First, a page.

What do People Want Online? It's not what you think it is
What people want online is a question
guerrillas ask themselves a lot. Whether it's for fun or work or something
else, understanding a consumer's motives once he or she logs on is a necessity.
But the experts don't seem to agree on what people want.
Some folks see the web as a vast, new field for advertising messages, assuming
that while people may want to do something else, if we can entice them with
flash, we can sort of trick them into paying attention to our products and
Guess what. That's not gonna happen.
Other folks seem to subscribe to the notion that people online are looking
for entertainment on the Internet, and therefore they construct messages
aimed at persuading while playing. And, in other cases, the time-honored
direct-response model wins out: Grab people when you can, get 'em to take
an action, and then market, market, market. The answer may be that the consumer
has and wants a lot more control than we give him/her credit for.
Today, webmeisters are in control. Sort of. In a perfect cyberworld, people
will be in control. Sort of.
Two recent studies shed light upon this dilemma. One was conducted by Zatso.
The other was conducted by the Pew Research Center. Zatso and Pew. (Those
guys didn't spend much time reading "how-to-name-your-company" books, I guess.)
Still, both of their studies illuminated the answer as to what people want
to do online.
The answer, as most answers, is very utilitarian: People want to accomplish
something online. They're not aimless surfers hoping to discover a cybertreasure.
Instead, the average Net user turns out to be a goal-oriented person interested
in finding information and communicating with others -- in doing something
he or she set out to do.
Look at the Zatso study. "A View of the 21st Century News Consumer" looked
at people's news reading habits on the web. It revealed that reading and
getting news was the most popular online activity after email. The guerrilla
thinks, "That means email is number one. How might I capitalize on that?"
One out of three respondents reported that they read news online every day,
with their interests expanding geographically -- local news was of the most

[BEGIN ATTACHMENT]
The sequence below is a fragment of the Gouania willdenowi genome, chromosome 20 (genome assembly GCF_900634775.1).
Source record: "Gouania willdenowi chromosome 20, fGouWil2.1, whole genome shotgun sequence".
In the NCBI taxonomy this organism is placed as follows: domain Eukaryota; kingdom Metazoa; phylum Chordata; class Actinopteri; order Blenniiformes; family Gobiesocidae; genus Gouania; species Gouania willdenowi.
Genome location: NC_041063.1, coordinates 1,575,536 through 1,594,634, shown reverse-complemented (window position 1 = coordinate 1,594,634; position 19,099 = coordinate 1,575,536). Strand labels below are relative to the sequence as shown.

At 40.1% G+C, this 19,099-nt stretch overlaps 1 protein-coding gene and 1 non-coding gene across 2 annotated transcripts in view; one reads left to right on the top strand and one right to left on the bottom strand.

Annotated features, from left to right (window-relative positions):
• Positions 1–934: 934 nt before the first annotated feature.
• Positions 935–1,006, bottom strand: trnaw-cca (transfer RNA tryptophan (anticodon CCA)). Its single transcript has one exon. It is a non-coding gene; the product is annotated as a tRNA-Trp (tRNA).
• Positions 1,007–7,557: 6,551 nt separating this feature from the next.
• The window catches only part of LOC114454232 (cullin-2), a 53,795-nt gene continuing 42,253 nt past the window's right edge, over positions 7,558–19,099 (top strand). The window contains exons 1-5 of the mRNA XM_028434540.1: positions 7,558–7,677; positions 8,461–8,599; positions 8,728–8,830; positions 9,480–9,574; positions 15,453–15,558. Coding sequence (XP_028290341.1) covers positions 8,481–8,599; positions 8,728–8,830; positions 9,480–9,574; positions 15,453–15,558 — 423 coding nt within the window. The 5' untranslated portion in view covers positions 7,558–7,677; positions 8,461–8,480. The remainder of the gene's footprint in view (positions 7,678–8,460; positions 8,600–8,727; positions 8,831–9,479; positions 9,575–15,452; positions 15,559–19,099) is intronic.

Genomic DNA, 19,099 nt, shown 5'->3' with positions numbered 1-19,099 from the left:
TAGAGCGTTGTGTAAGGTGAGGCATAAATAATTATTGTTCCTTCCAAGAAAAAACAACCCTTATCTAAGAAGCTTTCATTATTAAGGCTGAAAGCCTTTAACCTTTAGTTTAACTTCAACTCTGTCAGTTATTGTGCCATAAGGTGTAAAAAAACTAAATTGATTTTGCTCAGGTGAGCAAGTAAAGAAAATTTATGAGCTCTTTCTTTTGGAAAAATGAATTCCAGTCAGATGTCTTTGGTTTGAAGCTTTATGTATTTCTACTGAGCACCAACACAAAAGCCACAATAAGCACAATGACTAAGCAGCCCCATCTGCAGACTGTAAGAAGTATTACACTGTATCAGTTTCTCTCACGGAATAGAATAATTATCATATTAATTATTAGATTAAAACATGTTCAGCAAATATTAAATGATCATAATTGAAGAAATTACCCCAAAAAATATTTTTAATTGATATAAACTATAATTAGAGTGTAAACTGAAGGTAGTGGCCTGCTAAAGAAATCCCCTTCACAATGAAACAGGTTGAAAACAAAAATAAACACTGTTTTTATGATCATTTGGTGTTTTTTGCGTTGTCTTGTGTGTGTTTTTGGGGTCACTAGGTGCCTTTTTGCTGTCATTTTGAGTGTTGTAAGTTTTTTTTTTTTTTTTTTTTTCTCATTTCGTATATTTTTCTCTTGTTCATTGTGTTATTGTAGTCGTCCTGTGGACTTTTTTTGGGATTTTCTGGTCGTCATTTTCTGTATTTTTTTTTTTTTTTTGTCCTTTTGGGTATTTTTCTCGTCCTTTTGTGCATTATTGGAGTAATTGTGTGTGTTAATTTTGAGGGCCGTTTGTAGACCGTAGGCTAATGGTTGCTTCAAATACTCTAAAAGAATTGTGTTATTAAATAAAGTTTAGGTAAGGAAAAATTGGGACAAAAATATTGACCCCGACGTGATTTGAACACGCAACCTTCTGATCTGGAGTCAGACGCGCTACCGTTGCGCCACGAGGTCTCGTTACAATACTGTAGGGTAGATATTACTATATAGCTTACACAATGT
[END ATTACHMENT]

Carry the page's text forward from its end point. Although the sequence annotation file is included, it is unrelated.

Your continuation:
interest, U.S. news the least.
Personalization was seen as a benefit, too. Seventy-five percent of respondents
said that they wanted news on demand and nearly two out of three wanted
personalized news. The subjects surveyed liked the idea that they, not some
media outlet, controlled the news they saw. They feel they're better equipped
to select what they want to see than a professional editor. Again, control
seems to be the issue. Again, guerrillas think of ways to market by putting
the prospect in control.
The Pew Research Center study revealed that regular net users were more connected
with their friends and family than those who didn't use the Internet on a
Almost two-thirds of the 3,500 respondents said they felt that email brought
them closer to family and friends -- significant when combined with the fact
that 91% of them used email on a regular basis. That's 91%. It took VCRs
25 years to achieve such market penetration.
What did people in this study seem to be doing online when they weren't doing
email? Half were going online regularly to purchase products and services,
and nearly 75 percent were going online to search for information about their
hobbies or purchases they were planning to make. Sixty-four percent of
respondents visited travel sites, and 62 percent visited weather-related
sites. Over half did educational research, and 54 percent were hunting for
data about health and medicine.
A surprising 47 percent regularly visited government web sites, and 38 percent
researched job opportunities. Instant messaging was used by 45 percent of
these users, and a third of them played games online. Even with all the hype
in the media, only 12 percent said they traded stocks online.
What does this mean to e-marketers? It means that if you're constructing
a site for goal-oriented consumers, you'd better make sure you can help
facilitate their seeking. Rather than focus on entertainment, flash, and
useless splash screens, the most effective sites are those that help people
get the information they want when they need it. Straightforward data,
information that invites comparison, and straight talk are going to win the
A client buddy of mine showed me his website which heralds his retail location
and attempts to sell nothing online. He said it has been the biggest moneymaker
in the history of his 35-year-old company. Then he apologized for its lack
of glitter and special effects. He asked how his site could be so successful
even though it lacked anything to add razzmatazz and dipsydazzle.
Now, you know the answer.
About the Author:
Jay Conrad Levinson is probably the most respected marketer in the world.
He is the inventor of "Guerrilla Marketing" and is responsible for some of
the most outrageous marketing campaigns in history -- including the "Marlboro
Man" -- the most successful ad campaign in history. In his latest book,
Your Internet Marketing on Steroids" Jay reveals how you can use marketing
steroids legally to make your business insanely profitable.